Organizing A Research Paper – Only The Important Parts

             There aren’t many things as overwhelming as a research paper. Especially ones that have little to no parameters. There is a unique sense of dread that accompanies the announcement “whichever topic you want as long as it relates to the course”. But… but just give me a topic. Give me a list of topics to choose from. Give me the structure of the paper. Give me the arguments. Just… write the paper for me. In this students unprofessional opinion, there are three things in a research paper that determine its success; the topic, the notes, and the outline. 

1.    The topic

It’s tempting to pick a topic you think will be ‘easy’, but it will much easier to motivate yourself to do the work if you pick a topic that interests you. It sounds like a cliché and it probably sounds like something your already over-worked brain doesn’t want to hear. Realistically, it is much easier to read 10 peer reviewed articles and spend 10 hours writing if the subject matter doesn’t make you second guess taking the class or going to university in the first place.

            What parts of the course keep your mind active even when class is over? Which lectures caught your attention? Keeping that in mind, you shouldn’t pick a topic for ease, if you gravitate to certain material for test answers and in class discussion because it seems to come easy to you – you’re probably genuinely interested in it.

            Search related material on the internet but to start, stay away from peer reviewed articles. Their overly academic jargon may scare you aware from a topic before you’ve completely explored the option. Look at less formal resources; news articles and blog posts can be stimulating ways to get ideas flowing.

            Once you’ve settled on a general topic, start reading the abstracts and backgrounds of relevant peer reviewed articles. This will help you understand what research has and hasn’t been done. Knowing what research has been done will determine how many quality sources are out there for you to draw from. Knowing what research hasn’t been done will determine if your topic is significant to fulfilling a specific niche. There’s a sweet spot between these two that can be bridged by the creation of your thesis statement. The trick is to keep the statement broad enough that other people’s research can contribute to responding to the statement, but also specific enough in that the question is slightly unique. A general rule is that your thesis should be focused enough that you can make three solid points about your statement. This statement can be an opinion, fact, or question and will serve as a starting point for all research.

            Your professor will never penalize you for asking for feedback on your thesis statement, and they may help you understand the scope, if it needs to be more narrow or more broad. Once you’ve decided on a thesis statement – congratulations – the hardest and most stressful part of this research paper is done.

2.    The research notes

As you do research, refer back to your thesis statement. There will always be notes you take that are so ridiculously specific you later decide they aren’t important and that you can’t even use them. There will also be notes you take that you later read and have absolutely no idea what they mean. Make sure your notes are focused on the topic. Constantly ask yourself, will I understand this when I read it later? If the answer is that you’re unsure, air on the side of caution and take detailed notes – reading peer reviewed articles is hard enough, do what you can to avoid having to read them multiple times.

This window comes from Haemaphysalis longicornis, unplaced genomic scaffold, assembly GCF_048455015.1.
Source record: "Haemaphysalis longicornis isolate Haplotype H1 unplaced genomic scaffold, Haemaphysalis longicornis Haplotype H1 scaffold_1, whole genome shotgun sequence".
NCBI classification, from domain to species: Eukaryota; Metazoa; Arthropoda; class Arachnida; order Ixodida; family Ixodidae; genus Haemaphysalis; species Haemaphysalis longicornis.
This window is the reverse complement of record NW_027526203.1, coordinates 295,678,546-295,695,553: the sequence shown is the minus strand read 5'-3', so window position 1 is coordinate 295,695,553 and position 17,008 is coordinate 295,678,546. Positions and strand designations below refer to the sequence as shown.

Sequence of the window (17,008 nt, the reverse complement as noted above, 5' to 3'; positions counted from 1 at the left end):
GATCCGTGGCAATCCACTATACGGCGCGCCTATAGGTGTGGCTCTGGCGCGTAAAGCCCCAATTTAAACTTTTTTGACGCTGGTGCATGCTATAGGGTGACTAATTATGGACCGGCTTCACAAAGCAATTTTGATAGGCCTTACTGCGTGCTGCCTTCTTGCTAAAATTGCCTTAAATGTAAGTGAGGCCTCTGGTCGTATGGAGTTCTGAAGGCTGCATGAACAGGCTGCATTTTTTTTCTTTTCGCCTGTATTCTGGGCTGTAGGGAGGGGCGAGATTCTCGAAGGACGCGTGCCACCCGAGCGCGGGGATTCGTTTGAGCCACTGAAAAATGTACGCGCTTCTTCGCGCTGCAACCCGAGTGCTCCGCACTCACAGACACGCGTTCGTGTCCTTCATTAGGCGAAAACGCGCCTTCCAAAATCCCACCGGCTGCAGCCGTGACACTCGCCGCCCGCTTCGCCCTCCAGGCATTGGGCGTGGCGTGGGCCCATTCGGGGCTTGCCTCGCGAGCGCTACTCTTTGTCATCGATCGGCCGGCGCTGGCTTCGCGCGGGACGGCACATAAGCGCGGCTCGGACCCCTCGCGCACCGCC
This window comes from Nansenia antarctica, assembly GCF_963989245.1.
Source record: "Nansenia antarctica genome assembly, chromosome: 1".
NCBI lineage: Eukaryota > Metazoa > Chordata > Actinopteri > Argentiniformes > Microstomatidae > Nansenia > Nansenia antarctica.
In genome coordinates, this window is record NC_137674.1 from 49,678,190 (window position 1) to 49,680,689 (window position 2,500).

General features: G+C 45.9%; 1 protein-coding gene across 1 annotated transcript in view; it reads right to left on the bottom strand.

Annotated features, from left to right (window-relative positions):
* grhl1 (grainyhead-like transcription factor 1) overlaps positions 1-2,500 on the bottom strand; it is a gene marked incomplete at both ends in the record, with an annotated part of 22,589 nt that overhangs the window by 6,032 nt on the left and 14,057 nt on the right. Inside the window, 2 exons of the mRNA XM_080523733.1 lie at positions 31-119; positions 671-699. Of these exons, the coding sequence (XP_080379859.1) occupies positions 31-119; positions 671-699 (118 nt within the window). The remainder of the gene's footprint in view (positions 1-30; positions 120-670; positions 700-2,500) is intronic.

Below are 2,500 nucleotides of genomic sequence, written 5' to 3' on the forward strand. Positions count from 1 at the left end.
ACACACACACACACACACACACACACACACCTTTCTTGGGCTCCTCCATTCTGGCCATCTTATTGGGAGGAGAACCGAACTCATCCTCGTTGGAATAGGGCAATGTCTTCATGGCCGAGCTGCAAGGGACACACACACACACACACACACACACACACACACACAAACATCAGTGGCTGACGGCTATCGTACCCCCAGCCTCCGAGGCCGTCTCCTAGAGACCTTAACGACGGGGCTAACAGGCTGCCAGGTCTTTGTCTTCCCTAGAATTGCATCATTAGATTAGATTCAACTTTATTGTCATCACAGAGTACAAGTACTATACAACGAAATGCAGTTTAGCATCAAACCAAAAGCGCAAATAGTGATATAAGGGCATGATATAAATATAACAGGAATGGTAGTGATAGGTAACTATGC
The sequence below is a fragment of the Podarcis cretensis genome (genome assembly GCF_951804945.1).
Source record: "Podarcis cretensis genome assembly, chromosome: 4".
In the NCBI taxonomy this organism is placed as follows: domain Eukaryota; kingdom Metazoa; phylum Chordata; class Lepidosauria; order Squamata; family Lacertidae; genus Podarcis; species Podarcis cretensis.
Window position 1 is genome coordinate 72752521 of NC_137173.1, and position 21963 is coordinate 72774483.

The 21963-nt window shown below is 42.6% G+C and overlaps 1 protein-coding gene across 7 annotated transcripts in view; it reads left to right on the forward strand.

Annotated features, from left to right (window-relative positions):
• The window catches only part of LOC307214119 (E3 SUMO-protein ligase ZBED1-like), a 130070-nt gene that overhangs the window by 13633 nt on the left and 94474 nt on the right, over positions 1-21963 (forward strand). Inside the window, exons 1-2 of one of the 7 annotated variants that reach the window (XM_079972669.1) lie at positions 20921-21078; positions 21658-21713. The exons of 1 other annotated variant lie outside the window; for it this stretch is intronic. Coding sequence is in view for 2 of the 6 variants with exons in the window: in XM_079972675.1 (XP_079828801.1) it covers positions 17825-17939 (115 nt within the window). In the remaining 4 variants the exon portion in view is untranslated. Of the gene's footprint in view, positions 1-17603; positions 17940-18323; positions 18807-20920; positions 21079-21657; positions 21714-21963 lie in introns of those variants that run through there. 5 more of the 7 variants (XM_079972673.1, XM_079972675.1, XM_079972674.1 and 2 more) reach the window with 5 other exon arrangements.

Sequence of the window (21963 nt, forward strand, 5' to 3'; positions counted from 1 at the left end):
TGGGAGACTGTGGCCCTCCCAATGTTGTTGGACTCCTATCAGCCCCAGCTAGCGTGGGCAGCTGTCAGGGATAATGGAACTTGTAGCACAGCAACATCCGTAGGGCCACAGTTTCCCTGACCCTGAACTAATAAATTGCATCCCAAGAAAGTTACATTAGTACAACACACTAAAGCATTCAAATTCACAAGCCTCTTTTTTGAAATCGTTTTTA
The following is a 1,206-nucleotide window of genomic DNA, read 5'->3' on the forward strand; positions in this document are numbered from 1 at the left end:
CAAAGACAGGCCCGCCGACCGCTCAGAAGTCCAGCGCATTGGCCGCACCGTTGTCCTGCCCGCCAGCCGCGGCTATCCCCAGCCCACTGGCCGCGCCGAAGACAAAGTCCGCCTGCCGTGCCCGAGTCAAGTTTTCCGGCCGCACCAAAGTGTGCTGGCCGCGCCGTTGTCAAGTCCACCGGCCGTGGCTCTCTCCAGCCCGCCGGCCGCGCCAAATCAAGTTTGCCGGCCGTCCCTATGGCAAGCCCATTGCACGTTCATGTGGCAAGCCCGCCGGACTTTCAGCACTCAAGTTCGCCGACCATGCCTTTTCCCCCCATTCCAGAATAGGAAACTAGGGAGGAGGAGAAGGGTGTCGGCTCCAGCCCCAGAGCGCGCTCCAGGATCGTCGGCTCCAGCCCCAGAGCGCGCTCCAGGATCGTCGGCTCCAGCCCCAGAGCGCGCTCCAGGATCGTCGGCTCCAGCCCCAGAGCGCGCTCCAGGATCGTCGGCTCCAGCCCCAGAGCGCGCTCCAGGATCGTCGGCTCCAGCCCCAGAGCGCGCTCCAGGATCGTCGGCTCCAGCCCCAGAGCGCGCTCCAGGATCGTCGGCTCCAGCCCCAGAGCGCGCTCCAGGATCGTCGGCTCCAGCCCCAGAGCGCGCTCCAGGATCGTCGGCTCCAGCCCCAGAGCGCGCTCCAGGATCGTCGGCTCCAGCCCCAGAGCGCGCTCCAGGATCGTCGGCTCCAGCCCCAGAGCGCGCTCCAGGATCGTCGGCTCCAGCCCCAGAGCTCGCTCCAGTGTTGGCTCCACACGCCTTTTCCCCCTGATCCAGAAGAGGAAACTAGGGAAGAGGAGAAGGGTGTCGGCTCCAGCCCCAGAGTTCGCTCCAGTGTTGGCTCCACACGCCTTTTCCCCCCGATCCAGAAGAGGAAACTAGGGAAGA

Pro tip: Keep the notes and their citations together ALWAYS – this saves you from having to reread articles or guessing where evidence came from. Not only is Microsoft OneNote an awesome tool for taking notes, it makes referring back to them so much easier. Make a ‘section’ for the paper, and pages for each source. This way you can keep track of sources and information without separating the two.

3.    The outline

            It’s hard to admit that a little extra work is worth it even when it’s not for grades, but writing an outline makes writing so much easier.

            Start by writing out the most major points. These should be the most general, broad statements. Smaller details regarding evidence or research should fit into these broad points. Sorting the smaller bites of information into these broad points becomes much easier if you are able to formulate the major points before you do the bulk of the research. Keep sorting information from your research until you have no more relevant notes left. This can be done by duplicating the document your notes are in so that you can literally delete information as you use it (but still have it in a different file).

            If you’ve done your research and you don’t yet know your major points, sort your notes by relevance. Group the pieces of information by how they relate to each other and you should begin to see patterns emerge that will inform the creation of your major arguments. 

            It will be a little gift to yourself if you put information into your own words when you’re taking them from your notes to your outline. Ideally, if you write a detailed enough outline, all you will need to do to actually write the paper is delete spaces and bullet points and add connecting sentences in between information. Sometimes this feels like you’re skipping the real writing part. Which is obviously ideal but make sure to add the necessary padding so that the paper doesn’t read like you just deleted spaces between notes. If you use this outline method, give the paper an extra proof read to ensure it’s not choppy.